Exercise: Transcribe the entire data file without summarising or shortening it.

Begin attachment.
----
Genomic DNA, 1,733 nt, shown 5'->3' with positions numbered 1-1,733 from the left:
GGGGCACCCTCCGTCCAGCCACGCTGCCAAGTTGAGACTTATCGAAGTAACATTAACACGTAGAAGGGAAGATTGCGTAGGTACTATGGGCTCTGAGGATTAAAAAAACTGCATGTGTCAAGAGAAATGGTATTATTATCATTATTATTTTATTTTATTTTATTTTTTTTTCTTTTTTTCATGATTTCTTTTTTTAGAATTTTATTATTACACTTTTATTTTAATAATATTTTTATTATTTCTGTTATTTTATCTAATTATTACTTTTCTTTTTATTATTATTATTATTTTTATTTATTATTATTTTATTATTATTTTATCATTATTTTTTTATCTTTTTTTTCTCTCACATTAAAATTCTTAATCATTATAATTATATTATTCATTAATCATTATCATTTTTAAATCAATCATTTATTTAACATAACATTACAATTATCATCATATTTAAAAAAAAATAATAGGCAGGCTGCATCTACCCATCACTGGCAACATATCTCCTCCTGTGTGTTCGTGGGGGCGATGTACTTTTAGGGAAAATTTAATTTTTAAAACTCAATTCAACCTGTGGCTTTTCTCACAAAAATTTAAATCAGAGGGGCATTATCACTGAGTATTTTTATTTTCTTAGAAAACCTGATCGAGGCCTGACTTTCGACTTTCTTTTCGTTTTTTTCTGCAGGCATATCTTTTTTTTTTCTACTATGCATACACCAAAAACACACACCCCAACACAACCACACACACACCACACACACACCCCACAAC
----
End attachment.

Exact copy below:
Genomic DNA, 1,733 nt, shown 5'->3' with positions numbered 1-1,733 from the left:
GGGGCACCCTCCGTCCAGCCACGCTGCCAAGTTGAGACTTATCGAAGTAACATTAACACGTAGAAGGGAAGATTGCGTAGGTACTATGGGCTCTGAGGATTAAAAAAACTGCATGTGTCAAGAGAAATGGTATTATTATCATTATTATTTTATTTTATTTTATTTTTTTTTCTTTTTTTCATGATTTCTTTTTTTAGAATTTTATTATTACACTTTTATTTTAATAATATTTTTATTATTTCTGTTATTTTATCTAATTATTACTTTTCTTTTTATTATTATTATTATTTTTATTTATTATTATTTTATTATTATTTTATCATTATTTTTTTATCTTTTTTTTCTCTCACATTAAAATTCTTAATCATTATAATTATATTATTCATTAATCATTATCATTTTTAAATCAATCATTTATTTAACATAACATTACAATTATCATCATATTTAAAAAAAAATAATAGGCAGGCTGCATCTACCCATCACTGGCAACATATCTCCTCCTGTGTGTTCGTGGGGGCGATGTACTTTTAGGGAAAATTTAATTTTTAAAACTCAATTCAACCTGTGGCTTTTCTCACAAAAATTTAAATCAGAGGGGCATTATCACTGAGTATTTTTATTTTCTTAGAAAACCTGATCGAGGCCTGACTTTCGACTTTCTTTTCGTTTTTTTCTGCAGGCATATCTTTTTTTTTTCTACTATGCATACACCAAAAACACACACCCCAACACAACCACACACACACCACACACACACCCCACAAC